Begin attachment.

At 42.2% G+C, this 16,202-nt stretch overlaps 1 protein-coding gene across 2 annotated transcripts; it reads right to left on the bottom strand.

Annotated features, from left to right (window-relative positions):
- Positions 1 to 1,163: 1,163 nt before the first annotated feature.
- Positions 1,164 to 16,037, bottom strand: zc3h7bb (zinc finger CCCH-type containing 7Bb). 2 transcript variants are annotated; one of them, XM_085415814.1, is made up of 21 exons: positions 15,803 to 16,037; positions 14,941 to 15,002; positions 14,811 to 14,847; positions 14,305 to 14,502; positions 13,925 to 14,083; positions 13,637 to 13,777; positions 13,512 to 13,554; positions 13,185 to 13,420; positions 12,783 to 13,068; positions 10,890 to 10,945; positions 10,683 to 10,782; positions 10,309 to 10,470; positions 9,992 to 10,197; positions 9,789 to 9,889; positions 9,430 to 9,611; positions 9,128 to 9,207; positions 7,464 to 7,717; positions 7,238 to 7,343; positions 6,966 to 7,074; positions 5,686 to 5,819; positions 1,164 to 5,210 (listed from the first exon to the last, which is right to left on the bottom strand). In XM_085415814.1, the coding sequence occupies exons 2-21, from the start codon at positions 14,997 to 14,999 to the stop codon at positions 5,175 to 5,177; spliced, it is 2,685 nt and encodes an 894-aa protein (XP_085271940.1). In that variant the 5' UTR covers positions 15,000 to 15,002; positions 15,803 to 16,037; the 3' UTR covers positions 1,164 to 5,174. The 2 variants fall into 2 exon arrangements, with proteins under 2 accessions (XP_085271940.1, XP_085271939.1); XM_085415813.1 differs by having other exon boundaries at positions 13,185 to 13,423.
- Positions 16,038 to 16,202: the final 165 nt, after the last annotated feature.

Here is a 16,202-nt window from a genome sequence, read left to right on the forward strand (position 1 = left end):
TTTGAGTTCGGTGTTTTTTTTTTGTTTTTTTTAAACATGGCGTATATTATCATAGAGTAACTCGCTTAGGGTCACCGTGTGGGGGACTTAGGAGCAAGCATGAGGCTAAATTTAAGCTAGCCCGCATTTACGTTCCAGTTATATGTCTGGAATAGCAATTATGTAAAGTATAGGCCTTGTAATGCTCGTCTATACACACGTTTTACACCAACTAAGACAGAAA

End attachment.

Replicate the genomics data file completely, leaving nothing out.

At 42.2% G+C, this 16,202-nt stretch overlaps 1 protein-coding gene across 2 annotated transcripts; it reads right to left on the bottom strand.

Annotated features, from left to right (window-relative positions):
- Positions 1 to 1,163: 1,163 nt before the first annotated feature.
- Positions 1,164 to 16,037, bottom strand: zc3h7bb (zinc finger CCCH-type containing 7Bb). 2 transcript variants are annotated; one of them, XM_085415814.1, is made up of 21 exons: positions 15,803 to 16,037; positions 14,941 to 15,002; positions 14,811 to 14,847; positions 14,305 to 14,502; positions 13,925 to 14,083; positions 13,637 to 13,777; positions 13,512 to 13,554; positions 13,185 to 13,420; positions 12,783 to 13,068; positions 10,890 to 10,945; positions 10,683 to 10,782; positions 10,309 to 10,470; positions 9,992 to 10,197; positions 9,789 to 9,889; positions 9,430 to 9,611; positions 9,128 to 9,207; positions 7,464 to 7,717; positions 7,238 to 7,343; positions 6,966 to 7,074; positions 5,686 to 5,819; positions 1,164 to 5,210 (listed from the first exon to the last, which is right to left on the bottom strand). In XM_085415814.1, the coding sequence occupies exons 2-21, from the start codon at positions 14,997 to 14,999 to the stop codon at positions 5,175 to 5,177; spliced, it is 2,685 nt and encodes an 894-aa protein (XP_085271940.1). In that variant the 5' UTR covers positions 15,000 to 15,002; positions 15,803 to 16,037; the 3' UTR covers positions 1,164 to 5,174. The 2 variants fall into 2 exon arrangements, with proteins under 2 accessions (XP_085271940.1, XP_085271939.1); XM_085415813.1 differs by having other exon boundaries at positions 13,185 to 13,423.
- Positions 16,038 to 16,202: the final 165 nt, after the last annotated feature.

Here is a 16,202-nt window from a genome sequence, read left to right on the forward strand (position 1 = left end):
TTTGAGTTCGGTGTTTTTTTTTTGTTTTTTTTAAACATGGCGTATATTATCATAGAGTAACTCGCTTAGGGTCACCGTGTGGGGGACTTAGGAGCAAGCATGAGGCTAAATTTAAGCTAGCCCGCATTTACGTTCCAGTTATATGTCTGGAATAGCAATTATGTAAAGTATAGGCCTTGTAATGCTCGTCTATACACACGTTTTACACCAACTAAGACAGAAA